I also analyzed the root causes of over 9,000 reported breaches. And it turns out that there are really six key technical root causes behind all these breaches… [They] are: phishing, malware, third-party compromise and abuse, software vulnerabilities, unencrypted data, and inadvertent employee mistakes. And what we see with the SolarWinds breach is that it is a breach that is due to a third-party supply chain compromise.

It is certainly novel in terms of its scale, in terms of the number and type of organizations affected. But I would also say that it’s not a complete surprise. Going back to the Office of Personnel Management breach from 2015, in which over 20 million government employees had their identities stolen: that was also a third-party compromise, and it started with a company called KeyPoint Government Solutions that helped do background checks for the OPM. 

And then, if you look at Target and JPMorgan Chase, they were also compromised due to third parties initially – their HVAC supplier, their charitable marathon race’s suppliers. So third-party breaches are certainly nothing new.

Compare some of your past breach examples with SolarWinds in terms of scope.

SolarWinds is certainly interesting in terms of the number of organizations – they have 300,000 customers, the majority of the Fortune 500 are customers… all five branches of the military are customers… Now, out of the 300,000, 18,000 seem to have received a malicious software update from the compromise… I should also say that it’s still early.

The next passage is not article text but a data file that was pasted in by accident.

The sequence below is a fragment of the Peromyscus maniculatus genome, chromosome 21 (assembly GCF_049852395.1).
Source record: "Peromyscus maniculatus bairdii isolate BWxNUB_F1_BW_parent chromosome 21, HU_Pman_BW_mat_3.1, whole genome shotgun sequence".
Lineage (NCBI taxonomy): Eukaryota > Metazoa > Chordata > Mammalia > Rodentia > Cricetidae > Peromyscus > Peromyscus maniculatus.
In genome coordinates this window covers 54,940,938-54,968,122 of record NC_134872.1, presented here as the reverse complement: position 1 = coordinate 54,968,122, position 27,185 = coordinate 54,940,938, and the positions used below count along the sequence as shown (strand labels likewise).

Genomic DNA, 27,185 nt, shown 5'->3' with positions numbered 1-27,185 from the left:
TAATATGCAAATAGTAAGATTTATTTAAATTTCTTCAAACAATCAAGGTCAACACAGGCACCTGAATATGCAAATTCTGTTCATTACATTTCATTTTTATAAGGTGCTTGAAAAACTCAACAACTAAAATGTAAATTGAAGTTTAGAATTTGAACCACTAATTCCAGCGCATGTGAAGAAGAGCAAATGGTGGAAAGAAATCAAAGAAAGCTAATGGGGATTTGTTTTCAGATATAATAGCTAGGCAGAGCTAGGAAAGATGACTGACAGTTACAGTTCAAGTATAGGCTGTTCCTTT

In terms of simply the size of the breach, at this point there have been bigger breaches, both in the number of data records stolen, as well as number of organizations affected. For instance, if we think back to WannaCry – malware that was attributed to the North Koreans back in 2017 –  that infected over 200,000 organizations. Now, of course, the there was a much larger diversity of organizations affected by WannaCry, including hospitals. So I think it is interesting that the types of organizations [in the SolarWinds case] are definitely more targeted than WannaCry was.

In terms of the numbers of data records stolen, if we think back to the Yahoo breaches that were announced in 2016, all 3 billion Yahoo user accounts were exposed in that breach… So these are all pretty significant breaches.